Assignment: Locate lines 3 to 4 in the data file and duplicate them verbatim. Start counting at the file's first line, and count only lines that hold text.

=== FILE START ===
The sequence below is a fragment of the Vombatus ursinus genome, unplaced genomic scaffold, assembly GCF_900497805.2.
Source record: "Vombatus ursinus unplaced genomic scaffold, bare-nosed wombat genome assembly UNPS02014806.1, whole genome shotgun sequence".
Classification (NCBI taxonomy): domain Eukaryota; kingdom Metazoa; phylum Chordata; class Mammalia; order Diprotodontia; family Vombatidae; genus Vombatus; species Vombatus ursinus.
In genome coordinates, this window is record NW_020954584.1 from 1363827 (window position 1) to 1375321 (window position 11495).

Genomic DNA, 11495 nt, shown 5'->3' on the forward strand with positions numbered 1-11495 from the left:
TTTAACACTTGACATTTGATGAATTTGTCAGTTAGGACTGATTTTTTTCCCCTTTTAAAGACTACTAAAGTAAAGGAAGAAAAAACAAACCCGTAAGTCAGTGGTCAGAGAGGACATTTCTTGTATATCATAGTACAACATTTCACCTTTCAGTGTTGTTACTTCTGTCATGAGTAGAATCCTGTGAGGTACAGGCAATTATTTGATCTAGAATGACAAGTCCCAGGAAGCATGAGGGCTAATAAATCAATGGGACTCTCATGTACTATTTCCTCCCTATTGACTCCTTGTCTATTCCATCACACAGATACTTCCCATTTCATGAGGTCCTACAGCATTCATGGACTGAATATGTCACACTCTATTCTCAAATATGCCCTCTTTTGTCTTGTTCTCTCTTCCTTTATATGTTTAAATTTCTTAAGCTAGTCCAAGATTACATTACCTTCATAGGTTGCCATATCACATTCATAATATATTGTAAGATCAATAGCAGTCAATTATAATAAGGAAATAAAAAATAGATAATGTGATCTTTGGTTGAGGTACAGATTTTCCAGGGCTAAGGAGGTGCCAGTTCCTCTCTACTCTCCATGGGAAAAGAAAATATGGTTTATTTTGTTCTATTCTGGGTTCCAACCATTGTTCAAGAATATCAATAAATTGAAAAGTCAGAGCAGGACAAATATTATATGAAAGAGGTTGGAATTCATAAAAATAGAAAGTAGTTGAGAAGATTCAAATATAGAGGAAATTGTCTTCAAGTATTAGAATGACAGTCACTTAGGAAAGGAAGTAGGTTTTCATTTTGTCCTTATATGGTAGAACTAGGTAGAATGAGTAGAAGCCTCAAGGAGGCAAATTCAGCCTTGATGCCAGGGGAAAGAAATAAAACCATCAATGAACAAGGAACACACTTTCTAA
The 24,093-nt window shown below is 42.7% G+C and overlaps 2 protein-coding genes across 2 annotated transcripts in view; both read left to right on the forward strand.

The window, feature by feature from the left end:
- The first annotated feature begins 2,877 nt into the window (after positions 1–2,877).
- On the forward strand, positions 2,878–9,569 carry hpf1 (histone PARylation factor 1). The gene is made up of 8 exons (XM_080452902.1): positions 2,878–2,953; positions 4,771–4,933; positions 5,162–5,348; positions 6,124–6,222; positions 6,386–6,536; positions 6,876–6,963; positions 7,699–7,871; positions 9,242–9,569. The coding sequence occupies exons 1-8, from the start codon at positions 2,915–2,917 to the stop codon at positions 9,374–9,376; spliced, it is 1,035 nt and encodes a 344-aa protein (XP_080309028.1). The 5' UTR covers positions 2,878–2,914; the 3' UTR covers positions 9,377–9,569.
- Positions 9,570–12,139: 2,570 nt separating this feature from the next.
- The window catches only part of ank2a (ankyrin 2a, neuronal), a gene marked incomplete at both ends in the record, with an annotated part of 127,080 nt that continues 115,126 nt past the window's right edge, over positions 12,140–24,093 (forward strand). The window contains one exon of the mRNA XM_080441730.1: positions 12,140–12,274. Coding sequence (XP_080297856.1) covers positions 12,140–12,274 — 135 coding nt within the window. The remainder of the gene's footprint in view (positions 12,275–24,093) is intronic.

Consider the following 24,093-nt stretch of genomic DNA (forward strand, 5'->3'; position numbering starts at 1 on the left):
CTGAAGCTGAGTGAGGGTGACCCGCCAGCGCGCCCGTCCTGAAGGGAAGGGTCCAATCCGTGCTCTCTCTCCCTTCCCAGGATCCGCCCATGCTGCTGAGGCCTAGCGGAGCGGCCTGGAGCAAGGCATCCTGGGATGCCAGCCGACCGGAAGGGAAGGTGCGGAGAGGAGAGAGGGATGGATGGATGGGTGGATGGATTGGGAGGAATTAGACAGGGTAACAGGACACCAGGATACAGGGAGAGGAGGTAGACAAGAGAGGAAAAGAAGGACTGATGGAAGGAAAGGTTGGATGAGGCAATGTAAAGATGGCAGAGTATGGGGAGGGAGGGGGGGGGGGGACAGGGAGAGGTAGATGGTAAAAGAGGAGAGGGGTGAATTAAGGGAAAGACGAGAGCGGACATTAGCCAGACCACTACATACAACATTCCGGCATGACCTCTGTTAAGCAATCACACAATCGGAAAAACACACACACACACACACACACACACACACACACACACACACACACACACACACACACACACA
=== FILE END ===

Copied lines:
Classification (NCBI taxonomy): domain Eukaryota; kingdom Metazoa; phylum Chordata; class Mammalia; order Diprotodontia; family Vombatidae; genus Vombatus; species Vombatus ursinus.
In genome coordinates, this window is record NW_020954584.1 from 1363827 (window position 1) to 1375321 (window position 11495).